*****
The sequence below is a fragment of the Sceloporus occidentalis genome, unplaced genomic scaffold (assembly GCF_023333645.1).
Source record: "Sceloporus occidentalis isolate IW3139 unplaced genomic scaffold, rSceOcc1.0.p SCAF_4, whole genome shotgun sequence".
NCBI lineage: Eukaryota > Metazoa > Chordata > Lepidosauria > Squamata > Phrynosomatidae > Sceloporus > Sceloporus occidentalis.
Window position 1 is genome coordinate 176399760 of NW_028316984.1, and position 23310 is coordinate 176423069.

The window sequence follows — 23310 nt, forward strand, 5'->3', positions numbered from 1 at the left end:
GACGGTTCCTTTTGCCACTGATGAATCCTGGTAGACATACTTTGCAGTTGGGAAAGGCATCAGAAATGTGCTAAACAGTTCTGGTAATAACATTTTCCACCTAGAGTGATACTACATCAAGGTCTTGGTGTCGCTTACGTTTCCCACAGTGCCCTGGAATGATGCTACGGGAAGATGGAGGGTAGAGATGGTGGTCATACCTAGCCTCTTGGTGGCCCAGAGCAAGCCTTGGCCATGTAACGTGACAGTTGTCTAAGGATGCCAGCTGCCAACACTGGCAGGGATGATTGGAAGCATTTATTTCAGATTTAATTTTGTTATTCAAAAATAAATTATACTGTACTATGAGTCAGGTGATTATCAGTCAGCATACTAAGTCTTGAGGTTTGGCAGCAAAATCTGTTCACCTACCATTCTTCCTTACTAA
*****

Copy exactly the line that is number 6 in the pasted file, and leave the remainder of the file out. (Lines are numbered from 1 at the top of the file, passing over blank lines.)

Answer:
GACGGTTCCTTTTGCCACTGATGAATCCTGGTAGACATACTTTGCAGTTGGGAAAGGCATCAGAAATGTGCTAAACAGTTCTGGTAATAACATTTTCCACCTAGAGTGATACTACATCAAGGTCTTGGTGTCGCTTACGTTTCCCACAGTGCCCTGGAATGATGCTACGGGAAGATGGAGGGTAGAGATGGTGGTCATACCTAGCCTCTTGGTGGCCCAGAGCAAGCCTTGGCCATGTAACGTGACAGTTGTCTAAGGATGCCAGCTGCCAACACTGGCAGGGATGATTGGAAGCATTTATTTCAGATTTAATTTTGTTATTCAAAAATAAATTATACTGTACTATGAGTCAGGTGATTATCAGTCAGCATACTAAGTCTTGAGGTTTGGCAGCAAAATCTGTTCACCTACCATTCTTCCTTACTAA